' Citizens’ Theatre, Glasgow, until Sat



28 Feb 0...

This is the kind of play you’d be delighted to find one afternoon on the Edinburgh Fringe. A two-hander by Zinnie Harris, author of Further Than the Furthest Thing, it is a short and intense piece of storytelling theatre that makes up in the quality of its writing and acting what it lacks in grand ambition.

It's set after the release from prison of a young woman called Chase. She’s a perennial shoplifter with possible mental health problems, but means to go straight, not least for the sake of her son who she hasn’t seen for ten months. Her husband, Nightingale, is also anxious to make a fresh go of things, hoping to rebuild their relationship and trying to be as sympathetic as he can.

If only life were so simple. By writing with understanding and empathy, Harris shows that it takes more than good intentions to deal with the trauma of such a situation. Chase is suffering a form of shock, bursting with things to say but them. incapable of communicating them. Harris drives home this point by structuring the play around a series of monologues. While Lewis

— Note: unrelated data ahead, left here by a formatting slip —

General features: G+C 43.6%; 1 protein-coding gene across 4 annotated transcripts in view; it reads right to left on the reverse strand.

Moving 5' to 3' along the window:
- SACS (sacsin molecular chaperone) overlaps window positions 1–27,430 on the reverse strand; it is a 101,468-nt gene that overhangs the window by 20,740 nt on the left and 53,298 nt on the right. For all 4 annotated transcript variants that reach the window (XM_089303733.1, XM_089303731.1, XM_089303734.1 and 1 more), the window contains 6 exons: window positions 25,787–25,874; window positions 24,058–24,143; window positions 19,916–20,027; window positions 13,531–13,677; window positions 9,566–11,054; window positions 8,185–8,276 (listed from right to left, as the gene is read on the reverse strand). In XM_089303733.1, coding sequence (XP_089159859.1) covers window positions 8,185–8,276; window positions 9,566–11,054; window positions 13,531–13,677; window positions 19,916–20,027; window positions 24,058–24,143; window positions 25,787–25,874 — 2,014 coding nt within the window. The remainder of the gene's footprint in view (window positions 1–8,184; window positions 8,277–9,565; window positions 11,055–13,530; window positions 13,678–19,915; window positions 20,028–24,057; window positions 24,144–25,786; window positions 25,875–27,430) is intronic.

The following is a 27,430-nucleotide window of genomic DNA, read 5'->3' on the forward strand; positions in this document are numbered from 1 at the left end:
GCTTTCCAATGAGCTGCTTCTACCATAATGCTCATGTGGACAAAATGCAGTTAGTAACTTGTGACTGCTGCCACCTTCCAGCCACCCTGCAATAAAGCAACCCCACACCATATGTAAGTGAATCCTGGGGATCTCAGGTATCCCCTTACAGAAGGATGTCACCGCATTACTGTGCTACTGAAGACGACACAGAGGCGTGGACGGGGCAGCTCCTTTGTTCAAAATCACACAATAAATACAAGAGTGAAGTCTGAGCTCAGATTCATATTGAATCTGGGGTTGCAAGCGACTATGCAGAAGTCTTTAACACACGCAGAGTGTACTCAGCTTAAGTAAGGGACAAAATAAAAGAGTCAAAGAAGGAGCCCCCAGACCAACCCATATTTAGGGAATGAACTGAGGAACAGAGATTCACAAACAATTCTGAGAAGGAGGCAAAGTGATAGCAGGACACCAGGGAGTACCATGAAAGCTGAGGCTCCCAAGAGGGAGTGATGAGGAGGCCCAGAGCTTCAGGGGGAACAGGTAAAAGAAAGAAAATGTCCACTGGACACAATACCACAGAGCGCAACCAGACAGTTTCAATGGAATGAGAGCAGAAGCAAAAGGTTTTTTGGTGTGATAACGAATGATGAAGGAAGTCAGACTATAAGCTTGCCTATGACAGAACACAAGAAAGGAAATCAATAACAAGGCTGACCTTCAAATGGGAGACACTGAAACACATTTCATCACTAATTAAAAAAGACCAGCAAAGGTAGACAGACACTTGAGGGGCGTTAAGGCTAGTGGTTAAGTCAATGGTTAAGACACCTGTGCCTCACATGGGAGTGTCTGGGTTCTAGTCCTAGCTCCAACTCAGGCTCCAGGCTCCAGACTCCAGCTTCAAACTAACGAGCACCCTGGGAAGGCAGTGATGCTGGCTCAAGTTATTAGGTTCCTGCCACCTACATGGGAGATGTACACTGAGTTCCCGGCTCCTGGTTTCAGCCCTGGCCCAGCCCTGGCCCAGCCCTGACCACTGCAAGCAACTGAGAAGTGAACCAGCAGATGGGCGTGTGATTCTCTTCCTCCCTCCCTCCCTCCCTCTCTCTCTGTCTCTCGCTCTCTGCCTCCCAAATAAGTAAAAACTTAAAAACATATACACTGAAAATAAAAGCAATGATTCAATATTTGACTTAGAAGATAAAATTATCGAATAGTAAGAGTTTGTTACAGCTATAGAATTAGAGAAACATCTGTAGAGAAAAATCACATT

CONTEMPORARY DANCE SCOTTISH DANCE THEATRE Dundee Rep, Thu 19—Sat 21 Feb, then touring

Scottish Dance Theatre has a lot to smile about at the moment. Last month the dancers returned from London clutching the Critics‘ Circle National Dance Award for Outstanding Repertoire; work on the company's new {31 m rehearsal studio is well under way; and award-winning choreographer Didy Veldman has just created a new work for them. It would seem that SDT's place on the world dance stage is well and truly established.

Ironic then. that Veldman's new piece. Track. should focus on the need to belong. A former Scapino Ballet and Ramben dancer. Veldman has spent the past 17 years choreographing for some of the finest and largest dance companies in the world. But a desire to create a more intimate piece prompted her to get in touch with SDT's artistic director. Janet Smith. Renowned for their openness and ability to contribute to the creative process. Smith's dancers have enabled Veldman to explore our very human need to feel at one with each other.

'The need to belong is something we're confronted with a lot in society whether it's to a community. a partner. political groups or certain fashions.’ says Veldman. ‘But I've tried to approach it with humour. I'm not commenting on whether it's right or wrong, it's something that‘s there in a lot of us and we take different actions to fit in.‘ (Kelly Apter)

Leaping ahead

66 THE LIST 1%) Feb 4 Mar 1200/;

Howden delivers his opening speech - a past-tense description of his wife’s first night home, both one-sided and credible - Lesley Hart lies curled up, inert, as if to emphasise the barrier between

By the time he turns to violence and she returns to her thieving ways, we might not condone their actions, but we can see their logic.

Lewis Howden and Leslie Hart